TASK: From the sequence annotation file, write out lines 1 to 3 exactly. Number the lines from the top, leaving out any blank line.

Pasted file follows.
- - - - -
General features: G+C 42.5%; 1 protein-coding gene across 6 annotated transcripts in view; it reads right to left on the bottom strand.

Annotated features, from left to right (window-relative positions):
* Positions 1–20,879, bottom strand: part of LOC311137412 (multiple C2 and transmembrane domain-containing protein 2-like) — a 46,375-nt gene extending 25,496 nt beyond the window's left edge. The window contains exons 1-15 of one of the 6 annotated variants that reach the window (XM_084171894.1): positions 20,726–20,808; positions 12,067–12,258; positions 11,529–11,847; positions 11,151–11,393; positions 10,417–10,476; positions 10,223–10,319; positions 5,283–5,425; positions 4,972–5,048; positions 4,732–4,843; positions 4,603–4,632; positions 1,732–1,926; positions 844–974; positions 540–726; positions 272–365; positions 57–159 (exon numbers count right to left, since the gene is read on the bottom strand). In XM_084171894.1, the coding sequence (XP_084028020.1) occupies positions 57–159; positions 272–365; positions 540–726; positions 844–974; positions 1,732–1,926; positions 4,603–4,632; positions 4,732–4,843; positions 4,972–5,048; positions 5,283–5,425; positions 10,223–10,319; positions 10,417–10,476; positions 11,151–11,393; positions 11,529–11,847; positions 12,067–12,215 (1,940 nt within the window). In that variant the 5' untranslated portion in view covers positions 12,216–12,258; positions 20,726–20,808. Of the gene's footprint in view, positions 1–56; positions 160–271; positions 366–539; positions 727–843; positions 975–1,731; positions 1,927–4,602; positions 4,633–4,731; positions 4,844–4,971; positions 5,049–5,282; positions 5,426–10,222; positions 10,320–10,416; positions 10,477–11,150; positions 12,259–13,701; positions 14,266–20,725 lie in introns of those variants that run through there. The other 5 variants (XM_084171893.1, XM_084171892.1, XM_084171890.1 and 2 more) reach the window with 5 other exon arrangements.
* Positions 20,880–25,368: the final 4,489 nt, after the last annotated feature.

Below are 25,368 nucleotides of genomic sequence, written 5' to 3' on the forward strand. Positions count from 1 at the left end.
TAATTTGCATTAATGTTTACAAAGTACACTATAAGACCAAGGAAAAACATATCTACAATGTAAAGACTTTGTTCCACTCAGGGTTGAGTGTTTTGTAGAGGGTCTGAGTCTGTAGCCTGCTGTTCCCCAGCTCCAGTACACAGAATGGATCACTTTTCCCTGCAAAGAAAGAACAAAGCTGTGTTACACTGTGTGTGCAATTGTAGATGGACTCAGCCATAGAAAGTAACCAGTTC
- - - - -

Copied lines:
General features: G+C 42.5%; 1 protein-coding gene across 6 annotated transcripts in view; it reads right to left on the bottom strand.

Annotated features, from left to right (window-relative positions):
* Positions 1–20,879, bottom strand: part of LOC311137412 (multiple C2 and transmembrane domain-containing protein 2-like) — a 46,375-nt gene extending 25,496 nt beyond the window's left edge. The window contains exons 1-15 of one of the 6 annotated variants that reach the window (XM_084171894.1): positions 20,726–20,808; positions 12,067–12,258; positions 11,529–11,847; positions 11,151–11,393; positions 10,417–10,476; positions 10,223–10,319; positions 5,283–5,425; positions 4,972–5,048; positions 4,732–4,843; positions 4,603–4,632; positions 1,732–1,926; positions 844–974; positions 540–726; positions 272–365; positions 57–159 (exon numbers count right to left, since the gene is read on the bottom strand). In XM_084171894.1, the coding sequence (XP_084028020.1) occupies positions 57–159; positions 272–365; positions 540–726; positions 844–974; positions 1,732–1,926; positions 4,603–4,632; positions 4,732–4,843; positions 4,972–5,048; positions 5,283–5,425; positions 10,223–10,319; positions 10,417–10,476; positions 11,151–11,393; positions 11,529–11,847; positions 12,067–12,215 (1,940 nt within the window). In that variant the 5' untranslated portion in view covers positions 12,216–12,258; positions 20,726–20,808. Of the gene's footprint in view, positions 1–56; positions 160–271; positions 366–539; positions 727–843; positions 975–1,731; positions 1,927–4,602; positions 4,633–4,731; positions 4,844–4,971; positions 5,049–5,282; positions 5,426–10,222; positions 10,320–10,416; positions 10,477–11,150; positions 12,259–13,701; positions 14,266–20,725 lie in introns of those variants that run through there. The other 5 variants (XM_084171893.1, XM_084171892.1, XM_084171890.1 and 2 more) reach the window with 5 other exon arrangements.